Nor am I using “paternalism” to invoke Eugene Genovese and Elizabeth Fox-Genovese’s interpretation of paternalistic discourse as part of a widespread ideological defense of a precapitalist South against an encroaching capitalist North. The Genoveses saw Christian paternalism as a key element of white southerners’ defense of organic labor relations against modern liberalism and capitalism, including its profit-maximizing imperative. Yet as shown by the works under consideration here (as well as earlier ones), slavery and the southern cotton economy were not only capitalist but also entwined with the northern and British industrial economies. Additionally, the Genoveses’ treatment of paternalism as a pervasive southern ideology belies an emerging consensus that the white antebellum South, although united by white supremacy and material dependence on slavery, was otherwise divided by region and class. Even more problematically, where the Genoveses saw evangelical Protestantism as a bulwark against the forces of capitalism and modernity, scholars such as Beth Schweiger and Jon Quist have found in it the opposite: a modern, forward-looking cultural force in which one can easily find capitalist undercurrents. The newest literature on slavery is actually late to the game of rebutting Genovese and Fox-Genovese, but it does suggest that the so-called “mind” of the master class would have to have been far more insulated from the currents of capitalism that were swirling up and down the Mississippi River than the Genoveses let on.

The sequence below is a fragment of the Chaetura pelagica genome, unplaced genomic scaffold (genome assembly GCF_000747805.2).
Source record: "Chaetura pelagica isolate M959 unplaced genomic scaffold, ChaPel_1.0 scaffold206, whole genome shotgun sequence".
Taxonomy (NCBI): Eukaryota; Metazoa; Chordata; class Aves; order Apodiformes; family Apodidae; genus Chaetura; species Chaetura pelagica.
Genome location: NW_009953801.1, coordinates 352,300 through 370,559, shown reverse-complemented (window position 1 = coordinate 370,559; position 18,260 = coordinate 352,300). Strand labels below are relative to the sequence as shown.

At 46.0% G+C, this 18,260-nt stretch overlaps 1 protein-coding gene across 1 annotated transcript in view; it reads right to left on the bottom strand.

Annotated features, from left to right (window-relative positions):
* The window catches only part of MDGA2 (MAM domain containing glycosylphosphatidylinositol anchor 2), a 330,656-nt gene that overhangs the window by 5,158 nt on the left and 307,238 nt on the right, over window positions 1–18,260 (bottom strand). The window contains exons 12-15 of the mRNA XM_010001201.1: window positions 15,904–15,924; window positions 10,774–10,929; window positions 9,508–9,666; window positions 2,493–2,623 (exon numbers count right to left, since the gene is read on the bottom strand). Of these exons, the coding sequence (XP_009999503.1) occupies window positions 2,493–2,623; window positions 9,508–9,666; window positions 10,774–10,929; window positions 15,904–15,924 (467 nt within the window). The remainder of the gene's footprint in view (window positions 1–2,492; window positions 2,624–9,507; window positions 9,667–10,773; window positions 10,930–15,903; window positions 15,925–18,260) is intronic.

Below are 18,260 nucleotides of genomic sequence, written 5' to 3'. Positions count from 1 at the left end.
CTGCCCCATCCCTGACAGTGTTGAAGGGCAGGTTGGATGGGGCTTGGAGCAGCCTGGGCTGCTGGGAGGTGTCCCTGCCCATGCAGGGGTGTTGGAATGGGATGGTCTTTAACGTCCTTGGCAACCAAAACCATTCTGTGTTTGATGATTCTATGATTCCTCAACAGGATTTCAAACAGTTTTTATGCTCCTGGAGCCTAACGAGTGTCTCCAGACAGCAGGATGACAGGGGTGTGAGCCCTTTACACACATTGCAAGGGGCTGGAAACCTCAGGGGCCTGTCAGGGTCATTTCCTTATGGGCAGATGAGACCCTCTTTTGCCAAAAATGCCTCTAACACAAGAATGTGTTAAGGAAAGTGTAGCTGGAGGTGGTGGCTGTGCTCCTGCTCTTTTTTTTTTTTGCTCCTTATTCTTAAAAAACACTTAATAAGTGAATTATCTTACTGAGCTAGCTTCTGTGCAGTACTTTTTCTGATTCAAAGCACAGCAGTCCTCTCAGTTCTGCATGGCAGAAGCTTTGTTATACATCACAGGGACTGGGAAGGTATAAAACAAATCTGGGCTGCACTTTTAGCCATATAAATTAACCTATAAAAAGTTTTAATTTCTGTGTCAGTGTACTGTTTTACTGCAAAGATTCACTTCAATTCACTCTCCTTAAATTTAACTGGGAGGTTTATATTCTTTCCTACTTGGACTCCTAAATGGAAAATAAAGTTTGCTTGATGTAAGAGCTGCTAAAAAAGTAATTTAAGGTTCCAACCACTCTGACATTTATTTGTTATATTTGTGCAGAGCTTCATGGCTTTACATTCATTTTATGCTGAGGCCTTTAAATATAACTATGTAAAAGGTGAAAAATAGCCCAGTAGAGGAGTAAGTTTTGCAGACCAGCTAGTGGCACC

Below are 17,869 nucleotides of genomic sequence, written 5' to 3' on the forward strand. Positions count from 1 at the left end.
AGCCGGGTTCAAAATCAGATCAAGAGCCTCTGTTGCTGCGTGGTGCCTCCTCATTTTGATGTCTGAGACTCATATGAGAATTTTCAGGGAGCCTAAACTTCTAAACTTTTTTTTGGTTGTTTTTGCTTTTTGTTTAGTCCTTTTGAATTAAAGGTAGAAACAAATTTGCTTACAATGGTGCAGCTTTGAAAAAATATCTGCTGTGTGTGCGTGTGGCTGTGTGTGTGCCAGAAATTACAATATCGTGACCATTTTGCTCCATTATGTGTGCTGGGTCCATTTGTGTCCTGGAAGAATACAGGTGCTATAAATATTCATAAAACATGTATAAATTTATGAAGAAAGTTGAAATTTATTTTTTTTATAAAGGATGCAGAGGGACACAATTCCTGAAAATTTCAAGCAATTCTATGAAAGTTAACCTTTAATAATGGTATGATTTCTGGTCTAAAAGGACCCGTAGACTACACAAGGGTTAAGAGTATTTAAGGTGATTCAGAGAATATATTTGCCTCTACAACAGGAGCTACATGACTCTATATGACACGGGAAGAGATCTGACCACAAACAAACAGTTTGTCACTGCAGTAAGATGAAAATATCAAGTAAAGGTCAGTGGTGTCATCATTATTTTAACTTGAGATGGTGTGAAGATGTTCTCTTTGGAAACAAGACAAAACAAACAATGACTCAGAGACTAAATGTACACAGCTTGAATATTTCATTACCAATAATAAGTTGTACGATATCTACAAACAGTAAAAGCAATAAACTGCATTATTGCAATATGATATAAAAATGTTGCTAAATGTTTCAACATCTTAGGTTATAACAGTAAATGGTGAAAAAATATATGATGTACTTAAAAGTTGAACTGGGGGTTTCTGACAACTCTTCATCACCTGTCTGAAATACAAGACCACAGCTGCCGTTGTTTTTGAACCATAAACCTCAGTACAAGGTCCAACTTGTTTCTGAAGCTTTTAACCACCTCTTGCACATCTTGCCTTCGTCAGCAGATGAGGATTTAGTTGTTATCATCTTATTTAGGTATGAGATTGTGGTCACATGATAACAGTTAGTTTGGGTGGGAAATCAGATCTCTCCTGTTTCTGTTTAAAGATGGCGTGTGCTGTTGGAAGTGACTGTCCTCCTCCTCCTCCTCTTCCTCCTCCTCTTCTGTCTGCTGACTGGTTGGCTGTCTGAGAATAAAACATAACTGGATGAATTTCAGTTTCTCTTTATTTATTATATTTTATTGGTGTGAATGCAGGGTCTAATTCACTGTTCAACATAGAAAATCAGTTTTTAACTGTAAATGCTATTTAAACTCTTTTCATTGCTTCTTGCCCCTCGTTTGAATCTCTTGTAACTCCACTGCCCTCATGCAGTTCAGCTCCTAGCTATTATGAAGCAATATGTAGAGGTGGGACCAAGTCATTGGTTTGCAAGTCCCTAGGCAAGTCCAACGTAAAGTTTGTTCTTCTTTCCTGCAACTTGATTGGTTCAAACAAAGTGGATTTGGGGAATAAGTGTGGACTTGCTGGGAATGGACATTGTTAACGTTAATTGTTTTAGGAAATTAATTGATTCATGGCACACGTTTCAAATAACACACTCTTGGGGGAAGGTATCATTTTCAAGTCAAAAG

Lacy Ford’s account of paternalism is more convincing. Although Ford is unconcerned with portraying the South as anticapitalist, he agrees that paternalism represented southern masters’ main line of defense in the national debate over slavery. And while he is clear that paternalism was seldom put into practice, he contends that paternalists sought to have material, not just rhetorical, impact. They implored masters to reform slavery because they knew it was abusive, because they feared slave rebellions, and because they believed the ultimate rejoinder to northern critics would be the actual implementation of the paternalistic program. Because paternalism outlined a path to reforming slavery in order to preserve it, it was categorically different from such reform schemes as voluntary manumission, colonization and radical abolition. It was a thoroughly proslavery response to the evils of slavery in the Cotton Kingdom.